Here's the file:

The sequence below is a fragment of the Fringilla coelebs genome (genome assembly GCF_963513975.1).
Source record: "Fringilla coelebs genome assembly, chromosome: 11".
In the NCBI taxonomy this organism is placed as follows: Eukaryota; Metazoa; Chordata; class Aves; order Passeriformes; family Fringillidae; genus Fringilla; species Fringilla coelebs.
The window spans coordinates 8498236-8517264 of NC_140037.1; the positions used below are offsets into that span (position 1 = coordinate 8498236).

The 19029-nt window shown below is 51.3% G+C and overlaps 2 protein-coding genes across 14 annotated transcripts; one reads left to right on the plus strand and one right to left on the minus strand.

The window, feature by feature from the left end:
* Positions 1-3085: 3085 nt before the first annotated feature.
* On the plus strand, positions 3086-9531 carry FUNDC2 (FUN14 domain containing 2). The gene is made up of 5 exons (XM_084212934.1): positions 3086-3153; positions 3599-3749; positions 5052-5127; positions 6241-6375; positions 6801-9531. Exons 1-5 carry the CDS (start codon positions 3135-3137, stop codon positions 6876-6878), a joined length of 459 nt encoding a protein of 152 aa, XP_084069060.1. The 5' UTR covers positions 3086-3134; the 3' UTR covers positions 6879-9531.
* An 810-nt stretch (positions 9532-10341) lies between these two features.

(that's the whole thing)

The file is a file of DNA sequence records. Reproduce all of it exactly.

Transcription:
The sequence below is a fragment of the Fringilla coelebs genome (genome assembly GCF_963513975.1).
Source record: "Fringilla coelebs genome assembly, chromosome: 11".
In the NCBI taxonomy this organism is placed as follows: Eukaryota; Metazoa; Chordata; class Aves; order Passeriformes; family Fringillidae; genus Fringilla; species Fringilla coelebs.
The window spans coordinates 8498236-8517264 of NC_140037.1; the positions used below are offsets into that span (position 1 = coordinate 8498236).

The 19029-nt window shown below is 51.3% G+C and overlaps 2 protein-coding genes across 14 annotated transcripts; one reads left to right on the plus strand and one right to left on the minus strand.

The window, feature by feature from the left end:
* Positions 1-3085: 3085 nt before the first annotated feature.
* On the plus strand, positions 3086-9531 carry FUNDC2 (FUN14 domain containing 2). The gene is made up of 5 exons (XM_084212934.1): positions 3086-3153; positions 3599-3749; positions 5052-5127; positions 6241-6375; positions 6801-9531. Exons 1-5 carry the CDS (start codon positions 3135-3137, stop codon positions 6876-6878), a joined length of 459 nt encoding a protein of 152 aa, XP_084069060.1. The 5' UTR covers positions 3086-3134; the 3' UTR covers positions 6879-9531.
* An 810-nt stretch (positions 9532-10341) lies between these two features.